"The Awakening" (Editorial)
Tundra Times, September 16, 1966, p.2.
There's been a lot said about "the awakening Alaska Native." Despite the flowery language, there's a lot of blunt truth behind this. The Alaska Nativefrom every trapline cabin, fishcamp tent and dormitory of higher-education institutionsis waking up to the fact that he can swing a lot of weight when he wants to.
Voting results this year proved this. Mike Gravel, running against Ralph Rivers for the Democratic bid to Congress, had the support of powerful Native Associations in Borrow, Kotzebue and other areas. Gravel almost won, and his rural support at the polls was almost solid.
Almost, of course, is never enough. Our work is well underway, but there is still a long, long way to go. Native Associations, and it's questionable as to just how effective they have been, have been around for a long time. The Alaska Native Brotherhood was started over 50 years ago. Cook Inlet and Fairbanks groups were started four to five years ago. The new organizations at Borrow and Kotzebue and Bethel are still in infant stages, although quite numerous in their membership and community support.
It's interesting to compare the individual "characters" of the Native groups in each of their stages. The Alaska Native Brotherhood has done a lot of good. It paved the way, from its southeastern origin, to people organizing in other parts of the state. But many now feel the Brotherhood is past its prime, that leaders of the organization are hindered by a charter and guidelines designed for 1913 and not 1966. These same critics feel reorganization might be in order to bring the older group up to its full potential for effectiveness.
In Fairbanks and Anchorage, two Native Associations that sprung into life just a few years ago appear to have passed the young, radical stage and have entered maturity. Perhaps at this level, able to work effectively from a solid reputation and with advice and help available in urban areas, these groups have done the most good.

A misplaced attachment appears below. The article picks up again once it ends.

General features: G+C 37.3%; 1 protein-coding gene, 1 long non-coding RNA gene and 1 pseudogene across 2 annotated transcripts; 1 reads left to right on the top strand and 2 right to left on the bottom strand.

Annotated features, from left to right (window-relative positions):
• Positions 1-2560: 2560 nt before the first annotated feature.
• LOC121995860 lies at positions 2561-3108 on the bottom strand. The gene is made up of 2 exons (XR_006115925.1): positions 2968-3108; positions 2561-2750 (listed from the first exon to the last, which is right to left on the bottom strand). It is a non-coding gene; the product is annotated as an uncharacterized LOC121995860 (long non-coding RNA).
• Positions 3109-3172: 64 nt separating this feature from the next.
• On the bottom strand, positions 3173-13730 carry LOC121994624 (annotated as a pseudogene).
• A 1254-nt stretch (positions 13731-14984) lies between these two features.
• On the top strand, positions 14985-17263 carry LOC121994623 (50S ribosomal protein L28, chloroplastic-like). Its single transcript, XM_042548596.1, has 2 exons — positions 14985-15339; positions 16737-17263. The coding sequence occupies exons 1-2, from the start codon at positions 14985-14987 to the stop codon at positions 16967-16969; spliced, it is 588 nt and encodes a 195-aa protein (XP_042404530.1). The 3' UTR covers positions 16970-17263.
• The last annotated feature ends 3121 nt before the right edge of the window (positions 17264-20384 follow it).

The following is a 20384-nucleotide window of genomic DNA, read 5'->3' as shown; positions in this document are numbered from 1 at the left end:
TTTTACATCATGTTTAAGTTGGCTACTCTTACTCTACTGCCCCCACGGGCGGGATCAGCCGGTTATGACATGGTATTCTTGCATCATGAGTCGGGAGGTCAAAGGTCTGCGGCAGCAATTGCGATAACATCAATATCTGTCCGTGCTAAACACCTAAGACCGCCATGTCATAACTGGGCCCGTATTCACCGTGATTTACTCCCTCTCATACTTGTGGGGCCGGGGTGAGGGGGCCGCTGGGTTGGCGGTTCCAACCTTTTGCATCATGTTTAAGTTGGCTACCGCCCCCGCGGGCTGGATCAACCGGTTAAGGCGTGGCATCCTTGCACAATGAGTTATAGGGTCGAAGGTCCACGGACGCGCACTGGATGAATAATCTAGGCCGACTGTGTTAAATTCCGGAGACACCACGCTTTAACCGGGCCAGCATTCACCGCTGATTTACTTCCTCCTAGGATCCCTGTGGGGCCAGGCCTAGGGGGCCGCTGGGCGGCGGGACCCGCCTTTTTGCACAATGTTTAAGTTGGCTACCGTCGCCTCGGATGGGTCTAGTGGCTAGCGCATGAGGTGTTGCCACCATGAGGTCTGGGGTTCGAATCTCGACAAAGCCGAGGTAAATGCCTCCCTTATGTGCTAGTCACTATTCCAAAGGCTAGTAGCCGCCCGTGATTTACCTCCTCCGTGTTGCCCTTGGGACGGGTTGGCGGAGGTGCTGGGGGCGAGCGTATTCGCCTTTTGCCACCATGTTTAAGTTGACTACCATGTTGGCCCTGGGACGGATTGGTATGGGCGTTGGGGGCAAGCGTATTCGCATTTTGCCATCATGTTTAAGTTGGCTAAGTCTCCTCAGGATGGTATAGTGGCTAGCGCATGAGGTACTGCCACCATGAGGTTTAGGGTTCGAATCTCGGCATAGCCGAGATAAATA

And at Barrow, Kotzebue and Bethel, the new groups have just been born. Their sheer aggressiveness is enough to frighten more conservative elements in the cities. This, too, seems to be indicated in the poll results of Mike Gravel's bid for Congress. The Barrow and Kotzebue Associations backed Gravel so strongly that the effect back-Iashed in the cities where voters were afraid of these radical new Native groupsall comprised of awakening Alaska Natives.
And now the call for a meeting of leaders has gone out.
The invitations are finding response from all areas of the state. A spokesman for the Arctic Slope Native Association, one of the "radical new groups," has said: "We definitely plan to send delegates!"
October is a good time. Most of summer's work is over and winter activity has not yet begun. Wood-cutting in preparation for below-zero temperatures will be going strong, but we believe that at least leaders could spare the time to meet and unite Alaska's Native people. And unity it will be. The older, the mature, and the young groups will meet and from their conference, we hope, a solid front will be forged.
The Native comprises one-quarter or more of Alaska's population. Despite this, it takes unity and solidity of action to make his presence felt. Already suggestions are in the wind for what might be put forth at the conference.
A possible Fairbanks delegate said he will suggest a joint funding by the Associations of a full-time Executive Secretary.
Cost of such a man would be around $25,000 a year. This would give him a salary, a secretary, give him office space and some travel money. He could work full-time for the Native groupslobbying in Juneau during the session and coordinating group efforts during other months.
Not a bad idea, we think. One of many good proposals that we hope will come from the conference.
We think the October conference of Native Association leaders will spark action where lethargy existed heretofore.